Success managing money relies on two important traits – flexibility and resiliency. A flexible approach to personal finance is essential during uncertain times, enabling you to quickly adjust, when financial demands arise. And resiliency gives you the wherewithal to recover from setbacks and move beyond individual financial obstacles.
Although proper planning sets the stage for long and short-term financial stability, even well-conceived plans are subject to change. In fact, monetary matters are so unpredictable; preparing for unexpected financial demands is itself an important aspect of effective personal money management. You cannot always see into your financial future, but there are moves you can make today, capable of reinforcing your ongoing financial health.
An Emergency Fund Serves as a Safety Net
Although it is sometimes easier said than done, setting-aside emergency resources is an essential aspect of effective personal money management. Not only does an emergency savings account furnish needed resources at critical times, but holding cash in reserve also provides peace of mind. And since unexpected expenses arise without warning, a personal contingency fund may be your best option for finding fast cash. Use emergency resources to ease the financial strain associated with the following unexpected events:
- Job Loss or Temporary Layoff – Employment income is the life’s blood of your personal economy, so cash flow interruptions can affect every aspect of your financial life. If income irregularities are on the horizon, or worse, have arrived without notice; your personal emergency fund can mean the difference between staying afloat and going under. Experts don’t always agree on the amount you should save, but a common goal is set at 6 months’ worth of personal expenses. That means, in the event of a total income disruption, your rent or mortgage, car payment, mobile phone bill and other expenses are covered by cash in reserve, for at least 6 months.
- Medical Expenses – Even with outstanding insurance coverage, you are responsible for co-pays, deductibles and other shared costs. And in many cases, policies exclude certain medical conditions and procedures from coverage, leaving you paying out of pocket. Under some circumstances, a formal health savings account (HSA) might be the best way to save for health care costs, but your general emergency fund can also be used to offset unanticipated medical expenses.
- Car Trouble – Modern families rely on personal transportation, so broken-down cars and trucks must be quickly repaired – particularly when the ability to commute is at stake. Maintaining an emergency fund enables you to get back on the road without delay, covering the cost of needed repairs. A credit card might also stand-in when car trouble strikes, but like other items charged to your card, interest and finance fees will inflate the overall cost of auto maintenance and repairs.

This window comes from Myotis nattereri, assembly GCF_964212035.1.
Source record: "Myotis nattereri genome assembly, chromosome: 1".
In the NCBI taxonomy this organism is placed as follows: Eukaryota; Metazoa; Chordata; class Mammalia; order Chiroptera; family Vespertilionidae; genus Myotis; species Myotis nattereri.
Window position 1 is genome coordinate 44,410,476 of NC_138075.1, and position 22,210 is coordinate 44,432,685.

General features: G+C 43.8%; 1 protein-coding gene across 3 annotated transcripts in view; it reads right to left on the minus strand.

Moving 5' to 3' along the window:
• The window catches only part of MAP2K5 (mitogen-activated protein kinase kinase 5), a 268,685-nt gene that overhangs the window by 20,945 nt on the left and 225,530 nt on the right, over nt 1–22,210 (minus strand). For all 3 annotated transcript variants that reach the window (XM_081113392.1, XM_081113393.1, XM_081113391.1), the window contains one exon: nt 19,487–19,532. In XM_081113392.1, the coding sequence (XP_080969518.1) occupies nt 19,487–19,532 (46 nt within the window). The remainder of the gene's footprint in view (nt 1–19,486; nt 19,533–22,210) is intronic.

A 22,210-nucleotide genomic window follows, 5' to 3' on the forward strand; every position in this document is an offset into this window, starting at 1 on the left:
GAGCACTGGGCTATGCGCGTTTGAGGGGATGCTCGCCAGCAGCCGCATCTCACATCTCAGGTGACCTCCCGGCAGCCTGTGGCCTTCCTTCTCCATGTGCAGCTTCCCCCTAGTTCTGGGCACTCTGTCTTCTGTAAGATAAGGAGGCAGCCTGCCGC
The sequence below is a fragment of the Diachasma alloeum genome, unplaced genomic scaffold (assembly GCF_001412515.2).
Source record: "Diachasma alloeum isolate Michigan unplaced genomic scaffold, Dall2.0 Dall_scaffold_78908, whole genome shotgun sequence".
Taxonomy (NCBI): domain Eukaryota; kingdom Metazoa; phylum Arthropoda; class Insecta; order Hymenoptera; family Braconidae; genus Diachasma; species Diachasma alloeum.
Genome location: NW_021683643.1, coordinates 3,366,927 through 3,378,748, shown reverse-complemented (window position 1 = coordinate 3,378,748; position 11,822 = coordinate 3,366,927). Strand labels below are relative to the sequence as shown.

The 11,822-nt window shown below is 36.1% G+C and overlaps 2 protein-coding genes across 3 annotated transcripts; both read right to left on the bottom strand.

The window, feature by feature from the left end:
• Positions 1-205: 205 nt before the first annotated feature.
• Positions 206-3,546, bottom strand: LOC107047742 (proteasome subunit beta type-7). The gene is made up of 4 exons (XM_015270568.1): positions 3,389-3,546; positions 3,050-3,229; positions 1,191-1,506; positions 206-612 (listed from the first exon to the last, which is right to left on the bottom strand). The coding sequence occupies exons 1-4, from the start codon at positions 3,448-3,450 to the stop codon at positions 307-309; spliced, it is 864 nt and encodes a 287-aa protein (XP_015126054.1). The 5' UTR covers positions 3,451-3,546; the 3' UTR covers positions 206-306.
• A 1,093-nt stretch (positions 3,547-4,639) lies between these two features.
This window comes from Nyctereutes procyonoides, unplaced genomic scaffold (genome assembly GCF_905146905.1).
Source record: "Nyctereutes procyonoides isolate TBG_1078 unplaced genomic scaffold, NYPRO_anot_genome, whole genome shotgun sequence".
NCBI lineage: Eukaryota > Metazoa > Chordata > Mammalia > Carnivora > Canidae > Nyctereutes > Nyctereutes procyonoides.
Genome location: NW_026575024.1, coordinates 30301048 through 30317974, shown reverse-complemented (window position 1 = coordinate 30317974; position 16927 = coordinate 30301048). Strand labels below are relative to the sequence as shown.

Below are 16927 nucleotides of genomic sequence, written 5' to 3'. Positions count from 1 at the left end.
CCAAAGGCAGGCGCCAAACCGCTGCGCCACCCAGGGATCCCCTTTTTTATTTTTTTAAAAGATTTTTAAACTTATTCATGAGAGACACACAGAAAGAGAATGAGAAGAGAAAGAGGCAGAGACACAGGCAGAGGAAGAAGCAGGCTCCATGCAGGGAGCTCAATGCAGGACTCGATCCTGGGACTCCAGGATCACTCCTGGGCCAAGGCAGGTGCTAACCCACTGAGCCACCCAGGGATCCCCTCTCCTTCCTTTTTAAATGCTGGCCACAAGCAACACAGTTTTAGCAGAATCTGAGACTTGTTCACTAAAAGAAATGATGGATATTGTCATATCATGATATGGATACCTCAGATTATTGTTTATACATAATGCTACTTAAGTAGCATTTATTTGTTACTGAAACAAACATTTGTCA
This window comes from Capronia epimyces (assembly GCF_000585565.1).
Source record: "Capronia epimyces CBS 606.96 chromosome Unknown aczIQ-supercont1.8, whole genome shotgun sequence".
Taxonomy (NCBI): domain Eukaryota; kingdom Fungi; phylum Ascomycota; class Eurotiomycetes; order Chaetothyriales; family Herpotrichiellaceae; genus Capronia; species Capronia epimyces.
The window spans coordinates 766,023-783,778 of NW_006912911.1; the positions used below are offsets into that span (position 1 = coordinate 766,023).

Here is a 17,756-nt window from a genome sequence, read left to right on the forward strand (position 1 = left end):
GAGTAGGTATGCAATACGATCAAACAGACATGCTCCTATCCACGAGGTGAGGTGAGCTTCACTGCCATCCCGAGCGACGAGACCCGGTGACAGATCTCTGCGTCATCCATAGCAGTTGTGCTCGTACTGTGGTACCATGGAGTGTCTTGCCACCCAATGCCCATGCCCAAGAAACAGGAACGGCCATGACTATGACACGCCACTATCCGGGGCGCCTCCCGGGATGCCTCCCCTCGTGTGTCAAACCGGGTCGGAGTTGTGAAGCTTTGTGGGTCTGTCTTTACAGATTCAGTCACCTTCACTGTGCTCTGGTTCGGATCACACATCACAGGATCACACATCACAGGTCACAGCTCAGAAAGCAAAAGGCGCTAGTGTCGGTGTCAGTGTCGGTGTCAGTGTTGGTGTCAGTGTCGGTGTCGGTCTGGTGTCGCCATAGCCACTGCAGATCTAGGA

Are You and Your Spouse on the Same Page?
Merging individual finances can be a tricky task, bringing together habits and values, as well as funds. As you plan for financial uncertainties, synching ideals with your spouse is essential to your long-term success. Do you and your spouse share similar views about home ownership, children’s education, saving for the future, and other important big-picture money matters? And are your day-to-day spending habits compatible, reflecting shared values about money? The financial fallout from a failed relationship can leave you reeling, so forming a united front not only helps you face your financial lives together, but it also protects you in the event of a broken union. A few common financial concerns successful couples embrace together, include:
- Education – Although college costs come due as children near adulthood, parents typically contribute to college funding. To make the most of your resources, start planning as early as possible, giving college investments time to grow. And work as a family, analyzing the benefits and costs of particular schools.
- Home Ownership – Buying a home represents an important milestone for some couples, while other families are less committed to property ownership. Until you and your spouse work jointly toward the shared goal, you won’t make progress saving for a down payment and establishing needed financing. Whether or not you choose to own residential real estate, the decision must be unanimous.
- Work/Life Balance – Earning power often relates to the amount of time you spend on the job, creating a work/life dilemma. On one hand, your bills aren’t going away. But at the same time, interacting with your family may be more prized than upward mobility in your field. Finding the right balance calls for flexibility and shared commitments, sometimes sacrificing income potential for family values.
Facing challenges ranging from unexpected repair bills to costly education expenses; financial flexibility helps you overcome wide-ranging obstacles. With a well-funded emergency account and unified family philosophy, it is possible to overcome most of life’s financial trials – without lingering difficulties.